I recommend you keep the pupa in the solarium for a few weeks, just in case it has not gone into diapause. If it has not emerged by the time you need to put on the heating you should put it in a sealed plastic box (no air holes!) and put that in the veggie compartment in the fridge. Cut the twig it is pupating on just above and below the pupa, and then in spring you can attach the twig to the inside of a cage for it to emerge. You can take the pupa out of the fridge in spring and it should emerge about two weeks later.
Do let us know what happens.
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I'd agree that day length is more of a factor with what caterpillars do when they mature. While temperatures are going to
have an effect, it's day length, animals tell time that way. That way, they don't get off track by a few weeks of warm weather in the winter or
I'm not sure which end the eyes are, but this was the best I could do. The top part was pretty opaque so I didn't bother trying to get closer with the flashlight in that area.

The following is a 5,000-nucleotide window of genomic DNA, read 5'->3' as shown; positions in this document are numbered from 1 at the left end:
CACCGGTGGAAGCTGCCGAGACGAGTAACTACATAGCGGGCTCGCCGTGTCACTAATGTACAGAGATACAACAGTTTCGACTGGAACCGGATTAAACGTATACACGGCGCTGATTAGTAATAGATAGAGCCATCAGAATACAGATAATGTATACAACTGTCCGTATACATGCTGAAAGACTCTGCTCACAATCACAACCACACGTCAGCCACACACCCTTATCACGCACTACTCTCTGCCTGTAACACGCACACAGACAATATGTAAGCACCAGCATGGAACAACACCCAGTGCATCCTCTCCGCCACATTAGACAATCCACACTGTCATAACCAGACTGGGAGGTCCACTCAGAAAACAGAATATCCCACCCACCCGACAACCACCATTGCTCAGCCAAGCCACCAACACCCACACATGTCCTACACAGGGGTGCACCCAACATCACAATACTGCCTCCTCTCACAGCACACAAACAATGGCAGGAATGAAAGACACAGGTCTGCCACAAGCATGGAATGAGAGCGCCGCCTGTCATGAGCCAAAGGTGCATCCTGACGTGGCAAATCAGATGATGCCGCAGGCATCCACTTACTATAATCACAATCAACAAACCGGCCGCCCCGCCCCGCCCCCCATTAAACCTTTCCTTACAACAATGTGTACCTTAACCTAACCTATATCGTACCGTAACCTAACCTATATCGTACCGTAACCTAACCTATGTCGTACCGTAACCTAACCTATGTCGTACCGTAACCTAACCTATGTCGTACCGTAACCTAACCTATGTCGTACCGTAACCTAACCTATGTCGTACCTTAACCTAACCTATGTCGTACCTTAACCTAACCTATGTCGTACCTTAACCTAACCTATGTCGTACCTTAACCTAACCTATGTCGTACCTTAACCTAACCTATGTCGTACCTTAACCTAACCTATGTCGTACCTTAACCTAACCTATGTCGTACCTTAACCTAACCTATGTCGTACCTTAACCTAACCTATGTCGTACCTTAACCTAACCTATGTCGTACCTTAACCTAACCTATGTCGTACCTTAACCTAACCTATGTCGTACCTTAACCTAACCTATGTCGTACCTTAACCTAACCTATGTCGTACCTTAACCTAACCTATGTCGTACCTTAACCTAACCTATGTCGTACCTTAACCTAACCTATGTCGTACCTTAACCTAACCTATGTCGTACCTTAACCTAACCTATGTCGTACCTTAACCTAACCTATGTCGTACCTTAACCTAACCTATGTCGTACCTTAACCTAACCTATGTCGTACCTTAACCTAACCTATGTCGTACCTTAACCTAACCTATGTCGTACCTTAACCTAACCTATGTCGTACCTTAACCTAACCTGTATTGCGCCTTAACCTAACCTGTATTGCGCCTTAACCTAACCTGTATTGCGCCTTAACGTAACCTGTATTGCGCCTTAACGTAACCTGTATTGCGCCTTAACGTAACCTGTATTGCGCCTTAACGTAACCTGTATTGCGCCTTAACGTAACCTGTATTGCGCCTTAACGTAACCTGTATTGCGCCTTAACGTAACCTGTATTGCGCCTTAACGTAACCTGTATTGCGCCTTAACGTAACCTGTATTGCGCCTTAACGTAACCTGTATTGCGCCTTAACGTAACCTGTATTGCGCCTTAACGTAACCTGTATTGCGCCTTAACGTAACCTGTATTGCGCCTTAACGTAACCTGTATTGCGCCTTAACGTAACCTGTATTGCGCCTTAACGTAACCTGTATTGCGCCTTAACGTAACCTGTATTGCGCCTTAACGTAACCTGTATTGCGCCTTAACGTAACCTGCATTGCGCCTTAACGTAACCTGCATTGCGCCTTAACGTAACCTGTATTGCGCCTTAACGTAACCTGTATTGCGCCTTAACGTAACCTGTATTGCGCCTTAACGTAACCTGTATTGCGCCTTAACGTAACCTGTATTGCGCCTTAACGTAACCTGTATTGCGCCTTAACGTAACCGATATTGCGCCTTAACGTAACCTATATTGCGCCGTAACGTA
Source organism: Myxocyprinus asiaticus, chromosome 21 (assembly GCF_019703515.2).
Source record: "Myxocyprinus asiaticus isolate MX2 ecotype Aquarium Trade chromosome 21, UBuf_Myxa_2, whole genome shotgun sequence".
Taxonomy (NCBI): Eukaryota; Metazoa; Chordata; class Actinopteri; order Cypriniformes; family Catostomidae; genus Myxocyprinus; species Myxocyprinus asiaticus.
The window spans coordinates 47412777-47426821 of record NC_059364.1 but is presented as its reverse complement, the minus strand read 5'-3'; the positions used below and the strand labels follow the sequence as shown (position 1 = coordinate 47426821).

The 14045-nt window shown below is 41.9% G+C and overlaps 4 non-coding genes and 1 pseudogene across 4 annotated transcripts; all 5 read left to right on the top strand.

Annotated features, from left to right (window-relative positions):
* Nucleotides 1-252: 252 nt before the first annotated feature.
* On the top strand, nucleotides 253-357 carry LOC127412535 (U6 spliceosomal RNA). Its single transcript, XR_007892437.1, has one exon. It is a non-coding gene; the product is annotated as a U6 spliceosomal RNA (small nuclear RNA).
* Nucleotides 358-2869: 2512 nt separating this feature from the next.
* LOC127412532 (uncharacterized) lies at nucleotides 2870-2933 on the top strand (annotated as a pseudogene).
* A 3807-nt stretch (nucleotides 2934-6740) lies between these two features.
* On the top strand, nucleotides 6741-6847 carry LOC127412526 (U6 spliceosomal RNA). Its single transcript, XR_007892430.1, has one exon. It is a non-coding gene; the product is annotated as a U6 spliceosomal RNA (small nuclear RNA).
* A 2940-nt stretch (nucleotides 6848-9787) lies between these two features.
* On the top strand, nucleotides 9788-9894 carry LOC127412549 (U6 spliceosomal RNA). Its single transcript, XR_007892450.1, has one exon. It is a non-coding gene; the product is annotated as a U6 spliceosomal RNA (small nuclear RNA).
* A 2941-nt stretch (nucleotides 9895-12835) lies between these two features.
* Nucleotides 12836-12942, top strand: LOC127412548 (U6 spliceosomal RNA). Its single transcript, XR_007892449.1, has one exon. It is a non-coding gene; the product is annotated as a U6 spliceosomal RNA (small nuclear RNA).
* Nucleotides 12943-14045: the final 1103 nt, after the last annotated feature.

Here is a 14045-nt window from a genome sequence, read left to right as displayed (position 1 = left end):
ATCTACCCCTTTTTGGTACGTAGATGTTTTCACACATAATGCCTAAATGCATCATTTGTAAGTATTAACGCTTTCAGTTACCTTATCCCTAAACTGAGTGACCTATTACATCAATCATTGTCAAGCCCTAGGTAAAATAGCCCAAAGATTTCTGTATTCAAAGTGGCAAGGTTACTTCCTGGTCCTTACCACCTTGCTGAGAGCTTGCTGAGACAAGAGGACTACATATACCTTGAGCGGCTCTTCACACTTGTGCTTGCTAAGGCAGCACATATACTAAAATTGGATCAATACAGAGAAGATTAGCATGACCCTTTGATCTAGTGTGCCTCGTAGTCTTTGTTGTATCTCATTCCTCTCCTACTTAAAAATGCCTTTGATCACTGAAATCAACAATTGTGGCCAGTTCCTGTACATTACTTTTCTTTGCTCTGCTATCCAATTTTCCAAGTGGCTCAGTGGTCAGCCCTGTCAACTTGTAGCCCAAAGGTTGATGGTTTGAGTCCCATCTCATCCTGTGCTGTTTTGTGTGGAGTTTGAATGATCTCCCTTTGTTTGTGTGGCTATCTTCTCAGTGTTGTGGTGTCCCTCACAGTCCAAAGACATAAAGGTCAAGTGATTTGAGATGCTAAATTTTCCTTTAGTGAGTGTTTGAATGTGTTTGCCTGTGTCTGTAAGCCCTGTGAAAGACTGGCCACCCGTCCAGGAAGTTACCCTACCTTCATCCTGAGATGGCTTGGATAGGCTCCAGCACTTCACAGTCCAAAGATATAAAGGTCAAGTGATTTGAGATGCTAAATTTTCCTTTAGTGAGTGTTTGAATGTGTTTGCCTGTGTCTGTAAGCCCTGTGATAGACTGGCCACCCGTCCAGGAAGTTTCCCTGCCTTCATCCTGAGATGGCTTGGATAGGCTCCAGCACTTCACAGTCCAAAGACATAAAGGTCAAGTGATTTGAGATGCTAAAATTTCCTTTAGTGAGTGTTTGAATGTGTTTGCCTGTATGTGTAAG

To me it looks very translucent in the middle and also at the very end
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The light is shining through the wings. The eyes will form at the top of the pupa.erotavlas wrote: ↑Tue Oct 04, 2022 10:53 pmI'm not sure which end the eyes are, but this was the best I could do. The top part was pretty opaque so I didn't bother trying to get closer with the flashlight in that area.
To me it looks very translucent in the middle and also at the very end
https://www.google.ca/amp/s/phys.org/ne ... ysalis.amp
The role of latitudinal, genetic and temperature variation
in the induction of diapause of Papilio glaucus (Lepidoptera:
Sean F. Ryan1,2, Patti Valella3,4, Gabrielle Thivierge1, Matthew L. Aardema3,5 and J. Mark Scriber3,6
1Department of Biological Sciences, University of Notre Dame, Notre Dame, Indiana, USA; 2USDA-ARS Center for Medical, Agricultural,
and Veterinary Entomology, 1600/1700 Southwest 23rd Drive, Gainesville, Florida, USA; 3Department of Entomology, Michigan State
University, East Lansing, Michigan, USA; 4Life Science Department, Long Beach City College, Long Beach, California, USA; 5Sackler